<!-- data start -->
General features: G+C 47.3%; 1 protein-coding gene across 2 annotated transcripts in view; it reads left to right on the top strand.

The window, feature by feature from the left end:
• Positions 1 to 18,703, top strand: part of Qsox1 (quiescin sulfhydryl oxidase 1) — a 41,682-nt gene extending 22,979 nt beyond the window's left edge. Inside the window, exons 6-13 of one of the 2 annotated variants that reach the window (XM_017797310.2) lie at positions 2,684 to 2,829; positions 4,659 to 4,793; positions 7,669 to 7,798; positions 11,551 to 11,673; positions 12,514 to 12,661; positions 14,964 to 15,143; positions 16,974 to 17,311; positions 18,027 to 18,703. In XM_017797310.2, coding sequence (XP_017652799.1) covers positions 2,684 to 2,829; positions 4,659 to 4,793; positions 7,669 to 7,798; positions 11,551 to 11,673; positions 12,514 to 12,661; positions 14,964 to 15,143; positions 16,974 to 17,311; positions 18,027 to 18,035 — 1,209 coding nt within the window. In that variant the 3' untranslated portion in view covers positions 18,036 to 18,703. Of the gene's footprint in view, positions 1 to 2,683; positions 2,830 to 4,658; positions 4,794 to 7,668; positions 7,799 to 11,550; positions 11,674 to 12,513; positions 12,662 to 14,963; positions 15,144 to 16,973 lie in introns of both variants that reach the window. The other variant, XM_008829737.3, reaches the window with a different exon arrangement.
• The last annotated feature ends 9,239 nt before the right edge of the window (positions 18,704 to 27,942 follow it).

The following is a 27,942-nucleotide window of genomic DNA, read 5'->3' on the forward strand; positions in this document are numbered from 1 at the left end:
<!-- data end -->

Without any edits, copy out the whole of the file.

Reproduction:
General features: G+C 47.3%; 1 protein-coding gene across 2 annotated transcripts in view; it reads left to right on the top strand.

The window, feature by feature from the left end:
• Positions 1 to 18,703, top strand: part of Qsox1 (quiescin sulfhydryl oxidase 1) — a 41,682-nt gene extending 22,979 nt beyond the window's left edge. Inside the window, exons 6-13 of one of the 2 annotated variants that reach the window (XM_017797310.2) lie at positions 2,684 to 2,829; positions 4,659 to 4,793; positions 7,669 to 7,798; positions 11,551 to 11,673; positions 12,514 to 12,661; positions 14,964 to 15,143; positions 16,974 to 17,311; positions 18,027 to 18,703. In XM_017797310.2, coding sequence (XP_017652799.1) covers positions 2,684 to 2,829; positions 4,659 to 4,793; positions 7,669 to 7,798; positions 11,551 to 11,673; positions 12,514 to 12,661; positions 14,964 to 15,143; positions 16,974 to 17,311; positions 18,027 to 18,035 — 1,209 coding nt within the window. In that variant the 3' untranslated portion in view covers positions 18,036 to 18,703. Of the gene's footprint in view, positions 1 to 2,683; positions 2,830 to 4,658; positions 4,794 to 7,668; positions 7,799 to 11,550; positions 11,674 to 12,513; positions 12,662 to 14,963; positions 15,144 to 16,973 lie in introns of both variants that reach the window. The other variant, XM_008829737.3, reaches the window with a different exon arrangement.
• The last annotated feature ends 9,239 nt before the right edge of the window (positions 18,704 to 27,942 follow it).

The following is a 27,942-nucleotide window of genomic DNA, read 5'->3' on the forward strand; positions in this document are numbered from 1 at the left end: